About two months back, I offered up a combination column/ritual self-cleansing called "I Wrote That Crap," a recap of my own less-than-successful adventures as a wannabe screenwriter. It seemed to go over pretty well, and since we're still locked in the January doldrums where the only thing harder to find than interesting films is interesting film news, I figured it was as good a time as any for me to dive back into Les Archives Du Bob and see what other mild embarassments* I can purge from the old system.
This time around, I've opted to keep things on theme to a certain extent: The three would-be masterpieces I'll be recounting this time are all A.) horror films and B.) were at various points "passion projects" that I was absolutely certain would help to launch me as an independent writer/director of note. The idea of that makes me cringe, to an extent, though not nearly as much as realizing that the last known revision date on at least one of these things was as recent as 2006.
So, once upon a time as a young kid, I happened upon the amusing factoid that - because of their ability to turn large areas into wetlands and even lakes by damming rivers - beavers are the second most ecologically-transformative/destructive creature on the planet other than humans. It struck me as the kind of thing that would be plastered on the poster for (or gravely intoned by a scientist character in) one of those "killer animal" movies. Seemed like a slam-dunk to me, so I spent several years on-and-off trying to find a storyline to plug the hook of a tiny-monsters-on-the-rampage flick a'la Critters but starring a population of man-eating beavers who built dams from the bones of their human victims.
Even the inevitable tagline seemed to write itself: "It's DAM Scary!"
Since I went back to this one so often, there were a bunch of different drafts and outlines, the only constant being the killer beavers themselves, the bone dams and illegal toxic waste dumping as the culprit for turning the beavers evil. Most of the versions that got close enough to completion to have an ending would've climaxed with the surprise emergence of a grizzly-sized Queen Beaver, and would've included a subplot wherein one of the secondary good guys survives a beaver attack but finds himself slowly transforming into a Were-Beaver.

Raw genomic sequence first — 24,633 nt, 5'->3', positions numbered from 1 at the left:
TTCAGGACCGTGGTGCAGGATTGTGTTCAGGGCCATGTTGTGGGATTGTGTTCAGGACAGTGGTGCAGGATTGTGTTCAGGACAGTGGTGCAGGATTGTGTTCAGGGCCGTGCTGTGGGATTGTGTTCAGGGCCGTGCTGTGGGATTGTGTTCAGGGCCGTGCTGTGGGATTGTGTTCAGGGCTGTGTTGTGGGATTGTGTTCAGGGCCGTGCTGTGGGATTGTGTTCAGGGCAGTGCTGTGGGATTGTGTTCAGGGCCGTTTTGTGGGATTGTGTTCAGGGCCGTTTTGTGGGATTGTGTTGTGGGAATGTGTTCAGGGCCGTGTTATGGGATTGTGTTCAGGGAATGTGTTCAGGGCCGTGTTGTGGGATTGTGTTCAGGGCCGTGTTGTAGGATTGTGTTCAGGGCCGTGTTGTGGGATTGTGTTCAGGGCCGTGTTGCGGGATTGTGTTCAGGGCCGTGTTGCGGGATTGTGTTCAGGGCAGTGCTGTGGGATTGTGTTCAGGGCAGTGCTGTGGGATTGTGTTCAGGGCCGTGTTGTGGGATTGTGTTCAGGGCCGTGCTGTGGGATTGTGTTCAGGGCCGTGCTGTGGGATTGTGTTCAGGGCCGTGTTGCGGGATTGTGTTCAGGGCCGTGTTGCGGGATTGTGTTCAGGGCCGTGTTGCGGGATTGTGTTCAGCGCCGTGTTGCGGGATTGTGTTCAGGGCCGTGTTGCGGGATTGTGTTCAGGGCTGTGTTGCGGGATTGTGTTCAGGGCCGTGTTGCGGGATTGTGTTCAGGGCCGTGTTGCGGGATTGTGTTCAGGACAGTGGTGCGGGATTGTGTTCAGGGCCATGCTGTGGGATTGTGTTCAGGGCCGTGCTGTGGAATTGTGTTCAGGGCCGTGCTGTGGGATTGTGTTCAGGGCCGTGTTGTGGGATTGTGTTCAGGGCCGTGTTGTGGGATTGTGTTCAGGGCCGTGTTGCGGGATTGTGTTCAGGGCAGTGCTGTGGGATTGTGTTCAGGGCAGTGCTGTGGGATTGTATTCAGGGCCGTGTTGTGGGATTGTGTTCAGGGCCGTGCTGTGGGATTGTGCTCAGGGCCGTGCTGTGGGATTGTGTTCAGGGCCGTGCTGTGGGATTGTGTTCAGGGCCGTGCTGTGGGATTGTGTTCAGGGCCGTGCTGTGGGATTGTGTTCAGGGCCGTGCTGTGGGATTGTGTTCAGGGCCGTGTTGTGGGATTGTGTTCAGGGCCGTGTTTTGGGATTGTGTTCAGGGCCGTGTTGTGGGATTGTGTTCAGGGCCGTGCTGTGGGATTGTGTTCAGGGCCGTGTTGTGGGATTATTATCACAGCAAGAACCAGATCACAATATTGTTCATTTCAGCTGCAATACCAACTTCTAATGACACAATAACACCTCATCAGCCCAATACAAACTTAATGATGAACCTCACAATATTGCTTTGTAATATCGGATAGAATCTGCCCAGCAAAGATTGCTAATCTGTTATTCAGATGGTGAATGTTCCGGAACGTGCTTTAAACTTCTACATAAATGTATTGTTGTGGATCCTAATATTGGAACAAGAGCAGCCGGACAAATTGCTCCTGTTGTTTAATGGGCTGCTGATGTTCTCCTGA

The most recent(ish) attempt was written to take place in rural Montana, and involved a hotshot big city lawyer being called back home to defend his stereotypical "wacky hillbilly" childhood pal from a murder charge that he swears was actually committed by killer beavers. Before departing, our hero establishes himself as a badass by defeating an angry ex-client rapper named Ice Blokk and his entourage by pulling the gold chains from Mr. Blokk's neck and using them like nunchucks (presumably, my plan would've been to have Blokk's posse turn up in Montana later on to provide more beaver fodder).
Hillbilly Sidekick would also be established as a proud master-craftsman of potato guns, the "weaponized-vegetable" aspect of which would end up endearing him to the genre-mandated Professor's Daughter, a militant vegan. These weapons would, of course, be used to ultimately bring down the Queen Beaver.
Incidentally, also (re)discovered in the same place as "Beavers" was a mockup concept poster for a hypothetical "giant killer bumblebees" movie on similar lines, notably featuring the taglines: "Bee Afraid!" and "There's No Place Left To Hive!"
*Unless, of course, you happen to be a movie producer who somehow considers any of this schlock to be worth optioning for real. MovieBob's opinion may not be for sale, but I assure you his dignity very much is.